Yes we said ‘Soup Ladle’.
Last week we talked about some of the benefits of using music during bath time. This week, we’re going to talk about how you can use objects you probably already have in your kitchen as toys during bath time to work on different aspects of child development, and keep you both engaged by changing things up.
Plastic containers! You might be using cups to scoop and pour water during bath time but what about – Soup ladles – Bowls – Water bottles – storage containers – a sieve – funnels or plastic salt and pepper shakers. You don’t need fancy toys to make bath time playful. There are a number of items laying around your house that can be great bath time toys! Here are some examples of what you can do with the different containers you find. Some you are likely already doing – others might be new!
- Scoop and pour water in your baby’s line of vision or from different heights (ranging from slightly above the water level to just above eye level). The water pours differently depending on the item you use.
- Pour water on to different body parts e.g. on your own hands, on your baby’s hands or feet etc.
- You can tap the items or bang them together like drums.
- If you have a container that has a lid you can put some water inside and shake it up listening to the sounds and watching the water move around inside.
- Push the items underwater then let go (if they don’t fill with water they will pop up to the surface – which can be quite fun for our little ones to watch).
- Scoop water with a funnel, block the hole with your finger and then alternate covering the hole with your finger and letting the water flow.
As you are doing these simple actions you are supporting communication development by:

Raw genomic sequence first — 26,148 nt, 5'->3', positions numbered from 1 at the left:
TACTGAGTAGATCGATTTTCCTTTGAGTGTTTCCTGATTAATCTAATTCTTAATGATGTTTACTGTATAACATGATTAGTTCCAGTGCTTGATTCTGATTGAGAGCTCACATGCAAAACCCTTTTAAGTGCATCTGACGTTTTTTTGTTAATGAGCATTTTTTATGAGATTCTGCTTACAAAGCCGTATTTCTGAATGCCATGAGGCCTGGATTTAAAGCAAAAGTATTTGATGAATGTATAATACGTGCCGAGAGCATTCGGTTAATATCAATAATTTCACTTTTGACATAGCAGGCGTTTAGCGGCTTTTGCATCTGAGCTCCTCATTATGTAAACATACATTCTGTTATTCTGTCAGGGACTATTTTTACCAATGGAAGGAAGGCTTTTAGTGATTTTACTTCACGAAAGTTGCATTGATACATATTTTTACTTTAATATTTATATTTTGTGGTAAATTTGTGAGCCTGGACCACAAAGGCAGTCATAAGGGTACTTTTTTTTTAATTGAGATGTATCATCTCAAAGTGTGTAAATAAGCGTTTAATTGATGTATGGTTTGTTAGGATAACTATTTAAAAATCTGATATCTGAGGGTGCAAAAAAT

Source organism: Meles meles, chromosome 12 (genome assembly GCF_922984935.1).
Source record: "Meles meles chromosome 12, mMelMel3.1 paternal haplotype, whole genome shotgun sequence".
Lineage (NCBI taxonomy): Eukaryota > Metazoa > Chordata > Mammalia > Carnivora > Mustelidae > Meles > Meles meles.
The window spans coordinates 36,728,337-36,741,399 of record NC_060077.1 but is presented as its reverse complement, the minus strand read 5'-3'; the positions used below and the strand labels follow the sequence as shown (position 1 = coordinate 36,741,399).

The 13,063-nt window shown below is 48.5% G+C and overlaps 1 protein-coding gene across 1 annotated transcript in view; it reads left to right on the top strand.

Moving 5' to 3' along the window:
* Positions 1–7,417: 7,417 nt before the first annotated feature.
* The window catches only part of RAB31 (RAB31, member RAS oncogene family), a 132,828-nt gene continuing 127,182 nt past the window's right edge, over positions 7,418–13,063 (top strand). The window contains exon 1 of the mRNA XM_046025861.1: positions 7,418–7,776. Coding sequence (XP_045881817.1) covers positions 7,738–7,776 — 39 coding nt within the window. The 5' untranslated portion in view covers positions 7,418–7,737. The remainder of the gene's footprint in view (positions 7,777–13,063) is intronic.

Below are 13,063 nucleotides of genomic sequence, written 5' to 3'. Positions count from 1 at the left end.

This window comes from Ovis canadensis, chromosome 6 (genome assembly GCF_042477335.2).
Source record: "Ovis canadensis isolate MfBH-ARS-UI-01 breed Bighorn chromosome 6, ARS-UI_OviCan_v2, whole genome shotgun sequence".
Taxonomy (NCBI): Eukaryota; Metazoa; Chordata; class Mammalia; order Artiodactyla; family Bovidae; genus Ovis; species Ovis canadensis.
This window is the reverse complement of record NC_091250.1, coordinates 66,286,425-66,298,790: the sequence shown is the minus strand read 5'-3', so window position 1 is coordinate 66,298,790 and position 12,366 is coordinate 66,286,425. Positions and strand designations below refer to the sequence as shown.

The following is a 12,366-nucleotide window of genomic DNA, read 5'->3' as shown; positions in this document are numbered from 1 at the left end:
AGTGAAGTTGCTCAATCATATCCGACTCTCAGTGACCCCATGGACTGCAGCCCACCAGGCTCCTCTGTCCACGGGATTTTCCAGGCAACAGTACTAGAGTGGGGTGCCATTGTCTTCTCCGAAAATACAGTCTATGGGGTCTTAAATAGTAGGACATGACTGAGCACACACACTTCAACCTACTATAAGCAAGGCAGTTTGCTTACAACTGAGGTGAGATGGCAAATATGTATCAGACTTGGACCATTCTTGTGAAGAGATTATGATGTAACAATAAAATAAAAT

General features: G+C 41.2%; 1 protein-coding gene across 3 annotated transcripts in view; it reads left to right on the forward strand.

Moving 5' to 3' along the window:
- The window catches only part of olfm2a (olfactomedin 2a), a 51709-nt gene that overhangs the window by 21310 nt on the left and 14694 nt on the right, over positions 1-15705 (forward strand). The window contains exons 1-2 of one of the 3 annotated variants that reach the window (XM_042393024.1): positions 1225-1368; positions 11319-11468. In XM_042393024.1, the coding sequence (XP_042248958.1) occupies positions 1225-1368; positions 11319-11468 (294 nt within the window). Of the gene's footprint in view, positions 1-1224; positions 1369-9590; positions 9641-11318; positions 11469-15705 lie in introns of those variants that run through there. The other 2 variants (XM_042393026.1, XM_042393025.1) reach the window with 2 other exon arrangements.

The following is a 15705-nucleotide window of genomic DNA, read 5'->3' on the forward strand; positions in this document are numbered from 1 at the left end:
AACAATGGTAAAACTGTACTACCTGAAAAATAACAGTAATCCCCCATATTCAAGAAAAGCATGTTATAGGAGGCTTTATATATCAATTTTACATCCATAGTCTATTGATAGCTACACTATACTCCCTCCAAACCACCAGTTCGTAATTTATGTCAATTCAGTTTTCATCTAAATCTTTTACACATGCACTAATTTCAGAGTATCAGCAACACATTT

- Letting your baby explore the items. When he looks, feels, shakes and even tries to eat the items, he is learning about the characteristics and details of the item he is playing with (e.g. Is it hard, squishy, heavy, does it make noise when I bang on it? etc.).
- Positioning yourself so you are face to face with your baby so he can watch your facial expressions and watch your mouth moving as you speak.
- Talking about what you are doing (modelling verbs).
- Examples: scoop, pour, go, up, down, fill it up, empty the cup, putting water in the bowl; bang; tap the cup; etc.
- Describing toys in the bath (modelling nouns and adjectives).
- Examples: warm water; blue cup; two cups; I have a big spoon; Look, there’s a hole in the cup; it feels heavy; this bowl is bumpy etc.
You are also working on social emotional skills and continuing to strengthen your relationship with your baby while:
- Being attentive and responsive to your baby during bath time.
- Sharing and enjoying these playful moments together.
Physical development is being supported when you:
- Support your child’s ability to come up with new ideas (ideation). Show your child that the same item can be used in many different ways (e.g. A cup can be used to scoop water; pour water; can be used as a drum; you can put soap inside the cup; you can put other cups inside the cup, etc.).
- Pour water slightly above your child’s eye level so he can watch by doing this you are supporting his core and neck strength.
- Give your child an item to hold in each hand and encourage that he bang the items together using both arms at the same time. (You may have to model this for your baby – holding items and banging them together yourself.)
- Encourage your child to take part in exploring the different items, feeling the different textures, holding the items that could be slightly heavy when filled with water, then holding them again when the water has been emptied etc.
What are some favourite toys your baby likes to play with during bath time?
Amanda & Eunice